By Ann Saphir and Lindsay Dunsmuir
(Reuters) – The Federal Reserve, which has pumped trillions in emergency funding into U.S. financial markets to stem the damage from the coronavirus pandemic, is expected on Wednesday to reiterate its promise to do whatever it takes to support the world’s largest economy.
The U.S. central bank may also signal how long, and by what benchmark, it plans to leave interest rates near zero after the recovery begins from what many economists forecast will be the sharpest downturn in recorded U.S. history this quarter.
What no one is expecting from policymakers at this meeting is a detailed forecast for the economy, given the uncertainty around the impact of the virus before a treatment or a vaccine can be found.
“We are not expecting any discussion of the outlook, as it remains unknowable,” said Michael Feroli, an economist at JPMorgan.
An increasing number of U.S. states are reopening their economies or at least setting out plans for easing stay-at-home restrictions, leading to fears there could be a resurgence of infections over the coming months and a headache for the Fed as it seeks to estimate the swiftness of the economic recovery.
The Fed’s rate-setting committee, which is meeting by videoconference, is scheduled to issue its policy statement at 2 p.m. EDT (1800 GMT). Fed Chair Jerome Powell is due to hold a separate videoconference with journalists half an hour later.
The statement is likely to reflect a sharp downgrade in the Fed’s assessment of the job market, household spending, energy markets and the outlook for inflation since its last meeting in March, before most U.S. states had done much to curtail economic activity and put the brakes on the exploding outbreak.
It may also offer clues as to how long the central bank expects to keep supporting the economy.
“We expect the committee to lay down specific inflation and unemployment thresholds that would need to be met before the committee would consider raising the target range for the federal funds rate,” economists at Barclays wrote in a note to clients.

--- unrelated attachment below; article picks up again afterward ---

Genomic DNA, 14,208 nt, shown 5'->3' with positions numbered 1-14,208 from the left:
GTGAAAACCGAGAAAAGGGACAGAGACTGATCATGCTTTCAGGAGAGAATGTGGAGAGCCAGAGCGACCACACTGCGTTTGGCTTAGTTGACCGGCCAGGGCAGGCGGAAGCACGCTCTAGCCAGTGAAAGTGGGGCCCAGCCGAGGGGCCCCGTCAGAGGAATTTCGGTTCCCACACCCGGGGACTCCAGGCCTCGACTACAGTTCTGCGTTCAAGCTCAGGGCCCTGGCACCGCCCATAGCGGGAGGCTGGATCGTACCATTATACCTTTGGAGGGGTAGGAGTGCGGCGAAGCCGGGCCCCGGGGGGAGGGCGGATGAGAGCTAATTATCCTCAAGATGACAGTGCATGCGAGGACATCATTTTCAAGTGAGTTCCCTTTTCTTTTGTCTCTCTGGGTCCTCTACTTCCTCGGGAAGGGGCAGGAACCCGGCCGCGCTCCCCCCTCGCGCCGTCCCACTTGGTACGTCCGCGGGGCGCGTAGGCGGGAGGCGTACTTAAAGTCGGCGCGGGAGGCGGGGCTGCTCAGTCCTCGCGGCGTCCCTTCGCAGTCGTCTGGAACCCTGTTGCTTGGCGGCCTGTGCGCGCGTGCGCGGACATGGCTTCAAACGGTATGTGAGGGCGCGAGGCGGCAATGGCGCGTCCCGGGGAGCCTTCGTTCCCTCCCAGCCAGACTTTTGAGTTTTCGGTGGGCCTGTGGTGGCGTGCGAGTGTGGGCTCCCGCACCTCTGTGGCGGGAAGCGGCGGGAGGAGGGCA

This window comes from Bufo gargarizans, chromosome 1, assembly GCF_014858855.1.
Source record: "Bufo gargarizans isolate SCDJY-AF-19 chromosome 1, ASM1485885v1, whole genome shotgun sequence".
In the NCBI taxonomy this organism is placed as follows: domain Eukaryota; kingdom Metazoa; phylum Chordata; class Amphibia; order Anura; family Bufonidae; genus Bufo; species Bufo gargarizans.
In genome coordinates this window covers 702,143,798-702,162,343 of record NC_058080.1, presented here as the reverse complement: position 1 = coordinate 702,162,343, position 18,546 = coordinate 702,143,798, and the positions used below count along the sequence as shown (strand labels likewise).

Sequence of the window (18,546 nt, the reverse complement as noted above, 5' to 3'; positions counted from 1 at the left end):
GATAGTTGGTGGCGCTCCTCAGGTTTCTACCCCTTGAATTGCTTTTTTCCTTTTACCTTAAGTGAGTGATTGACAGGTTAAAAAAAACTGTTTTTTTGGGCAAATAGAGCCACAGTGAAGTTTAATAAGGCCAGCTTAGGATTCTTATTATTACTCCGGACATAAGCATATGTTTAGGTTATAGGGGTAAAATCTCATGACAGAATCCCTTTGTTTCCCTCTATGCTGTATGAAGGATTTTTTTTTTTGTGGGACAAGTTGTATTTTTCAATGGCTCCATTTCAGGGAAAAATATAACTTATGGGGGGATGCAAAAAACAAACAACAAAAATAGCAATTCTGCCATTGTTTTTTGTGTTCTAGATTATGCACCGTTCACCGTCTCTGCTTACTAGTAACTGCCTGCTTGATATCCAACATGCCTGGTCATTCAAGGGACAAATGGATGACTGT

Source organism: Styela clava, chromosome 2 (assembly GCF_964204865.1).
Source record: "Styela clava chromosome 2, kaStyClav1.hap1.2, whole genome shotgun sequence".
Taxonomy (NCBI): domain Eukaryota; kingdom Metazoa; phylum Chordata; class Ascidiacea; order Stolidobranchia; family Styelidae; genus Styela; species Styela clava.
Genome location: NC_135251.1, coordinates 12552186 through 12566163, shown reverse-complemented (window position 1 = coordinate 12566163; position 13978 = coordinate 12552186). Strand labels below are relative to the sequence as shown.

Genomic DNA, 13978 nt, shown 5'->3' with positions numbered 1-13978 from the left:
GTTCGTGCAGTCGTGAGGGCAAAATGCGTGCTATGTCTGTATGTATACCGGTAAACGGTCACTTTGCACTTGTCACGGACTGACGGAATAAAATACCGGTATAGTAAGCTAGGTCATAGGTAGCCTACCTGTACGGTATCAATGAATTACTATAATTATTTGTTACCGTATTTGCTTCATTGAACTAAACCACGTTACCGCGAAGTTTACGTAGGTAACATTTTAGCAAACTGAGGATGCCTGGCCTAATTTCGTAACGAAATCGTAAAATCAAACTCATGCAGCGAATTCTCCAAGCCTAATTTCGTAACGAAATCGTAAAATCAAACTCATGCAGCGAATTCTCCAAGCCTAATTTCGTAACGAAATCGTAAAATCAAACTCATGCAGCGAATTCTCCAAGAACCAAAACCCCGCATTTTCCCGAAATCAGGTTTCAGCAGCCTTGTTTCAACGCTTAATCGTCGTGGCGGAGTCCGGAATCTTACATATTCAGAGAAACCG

The Fed did exactly that for about a year starting in December 2012, in the aftermath of the last recession, an approach that research has since suggested helped keep financial conditions loose and hastened a faster recovery.
Last month, the Fed said only that it will keep rates near zero “until it is confident that the economy has weathered recent events and is on track to achieve its maximum employment and price stability goals.”
It slashed rates to near-zero in March and rolled out a mix of new and refurbished crisis programs aimed at shoring up credit markets and backstopping companies and local governments reeling from forced shutdowns and sharp drops in revenue.
FURTHER OPTIONS, TECHNICAL CHANGES
While not expected to launch any new programs, Powell will likely be asked about options for further action, given his comments last month that the Fed “is not going to run out of ammunition.”
Those possibilities include further bond-buying coupled with targeting specific longer-term borrowing costs like 10-year bond yields. Several Fed officials have also signaled an openness to helping other segments of the economy, including non-profit organizations and mortgage servicers, that have been largely left out of current programs.
Earlier this week, the Fed broadened its previously announced support for local governments.
The depth of the economic slowdown is starting to become clear, with more than 26 million people filing new claims for unemployment benefits since March 21. But the Fed and other analysts are still trying to get a handle on the likely shape of the recovery.
Most U.S. states still have stay-at-home measures, though a handful are beginning to reopen even as cases of COVID-19, the respiratory illness that has killed more than 57,000 people in the United States, continue to grow.
Many health experts have also begun to predict a seasonal resurgence of COVID-19 in the fall, whatever containment measures are put in place, raising the possibility that stay-at-home restrictions may need to be reintroduced, and with them, a new downturn in economic growth.
In its policy statement, the Fed may also roll out a technical change to how it sets rates, increasing slightly the interest it pays on the excess reserves that banks hold at the central bank.
Some analysts speculated it will do so at this week’s meeting in order to keep the effective federal funds rate – the Fed’s benchmark overnight lending rate – within target, but others think an adjustment now would be premature. Raising the rate paid on reserves can encourage banks to demand higher rates when they lend money in the federal funds market.
(Reporting by Ann Saphir and Lindsay Dunsmuir; Editing by Paul Simao)